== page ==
Okay, Silverstone has proper F1 heritage and is very popular, but it’s still in the middle of nowhere – charming though that may be. The folks at Liberty have talked long and hard about looking for “destination cities,” and it’s not a good time to be out on a limb – with the pressure on the calendar growing all the time. There are several projects under development in the US. There is a serious one in Copenhagen, Denmark, and there are probably some others in Central America and/or the Caribbean. Liberty Media is not like the old Formula One management, in that they are not talking about things before deals are done, which may be frustrating for journalists and fans, who like gossip, but makes a lot of sense in a business environment. There will inevitably be some friction between the partners in the sport over things like the calendar and increasing the number of promotional events (about seven or eight F1 Live London equivalents are being planned for next year, so they say). Teams feel that they should be paid to attend, or at least not have to fork out money to take part. This, I believe, was the reason why Lewis Hamilton did not show up in London, which was not a smart move on his part although he defended himself by saying that his fans would appreciate it more if he were to win the race on Sunday.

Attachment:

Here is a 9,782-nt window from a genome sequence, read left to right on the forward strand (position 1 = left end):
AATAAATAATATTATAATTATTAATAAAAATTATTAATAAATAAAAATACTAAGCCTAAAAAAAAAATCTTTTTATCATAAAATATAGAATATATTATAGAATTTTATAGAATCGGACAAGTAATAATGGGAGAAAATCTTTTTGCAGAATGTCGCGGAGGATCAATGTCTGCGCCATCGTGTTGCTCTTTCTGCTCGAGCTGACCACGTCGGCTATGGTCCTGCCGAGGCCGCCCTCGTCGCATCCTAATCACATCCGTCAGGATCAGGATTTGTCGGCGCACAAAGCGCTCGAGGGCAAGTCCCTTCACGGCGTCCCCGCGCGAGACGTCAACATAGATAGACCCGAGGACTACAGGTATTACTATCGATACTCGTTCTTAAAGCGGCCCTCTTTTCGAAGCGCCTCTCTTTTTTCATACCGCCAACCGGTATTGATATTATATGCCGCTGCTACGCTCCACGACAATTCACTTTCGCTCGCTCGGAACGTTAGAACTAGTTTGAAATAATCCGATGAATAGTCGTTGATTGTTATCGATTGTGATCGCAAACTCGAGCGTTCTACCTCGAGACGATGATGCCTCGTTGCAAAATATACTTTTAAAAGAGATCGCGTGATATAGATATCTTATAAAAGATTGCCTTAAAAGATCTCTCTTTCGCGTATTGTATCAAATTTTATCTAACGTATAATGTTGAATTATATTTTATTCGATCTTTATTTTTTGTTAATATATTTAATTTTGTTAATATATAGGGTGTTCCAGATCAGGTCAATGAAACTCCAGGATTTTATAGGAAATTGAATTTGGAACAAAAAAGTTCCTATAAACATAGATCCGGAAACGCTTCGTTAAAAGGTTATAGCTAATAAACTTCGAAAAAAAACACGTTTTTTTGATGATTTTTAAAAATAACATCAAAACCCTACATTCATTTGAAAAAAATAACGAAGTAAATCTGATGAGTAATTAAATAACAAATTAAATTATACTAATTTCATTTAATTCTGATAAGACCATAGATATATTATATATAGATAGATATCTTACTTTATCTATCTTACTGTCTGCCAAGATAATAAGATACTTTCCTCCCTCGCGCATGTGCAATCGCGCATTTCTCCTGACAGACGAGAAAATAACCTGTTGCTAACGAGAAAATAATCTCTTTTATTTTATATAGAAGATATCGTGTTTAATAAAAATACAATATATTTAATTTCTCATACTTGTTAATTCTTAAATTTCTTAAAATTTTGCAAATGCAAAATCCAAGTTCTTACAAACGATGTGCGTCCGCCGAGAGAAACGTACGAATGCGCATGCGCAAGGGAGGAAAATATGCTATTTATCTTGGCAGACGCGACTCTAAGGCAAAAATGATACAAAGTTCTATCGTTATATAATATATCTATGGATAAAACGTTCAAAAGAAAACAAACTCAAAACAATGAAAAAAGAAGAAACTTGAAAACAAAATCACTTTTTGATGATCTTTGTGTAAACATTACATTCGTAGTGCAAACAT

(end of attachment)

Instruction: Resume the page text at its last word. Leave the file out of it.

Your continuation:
The fans in London wanted to see noisy racing cars, doing dramatic things, but in Britain the culture of “health and safety” is nowadays dominant, and so the drivers were told in their briefing that they should not do doughnuts or make more noise than necessary. This was daft and when Daniel Ricciardo went out in his Red Bull and did a fabulous and noisy set of moves. “What is the definition of a doughnut?” he asked afterwards. It brought smiles to the faces of everyone. And the earnest health and safety people couldn’t say anything because one of their people had made a real mess of things in Whitehall, by trying to signal to a marshal to wave a flag and by doing so unwittingly directed Rene Arnoux to set off the wrong way round the track. Everyone else drove the intended route… There are times when health and safety can be more of a danger than a help!
Joe Saward has been covering Formula 1 full-time for 29 years. He has not missed a race since 1988.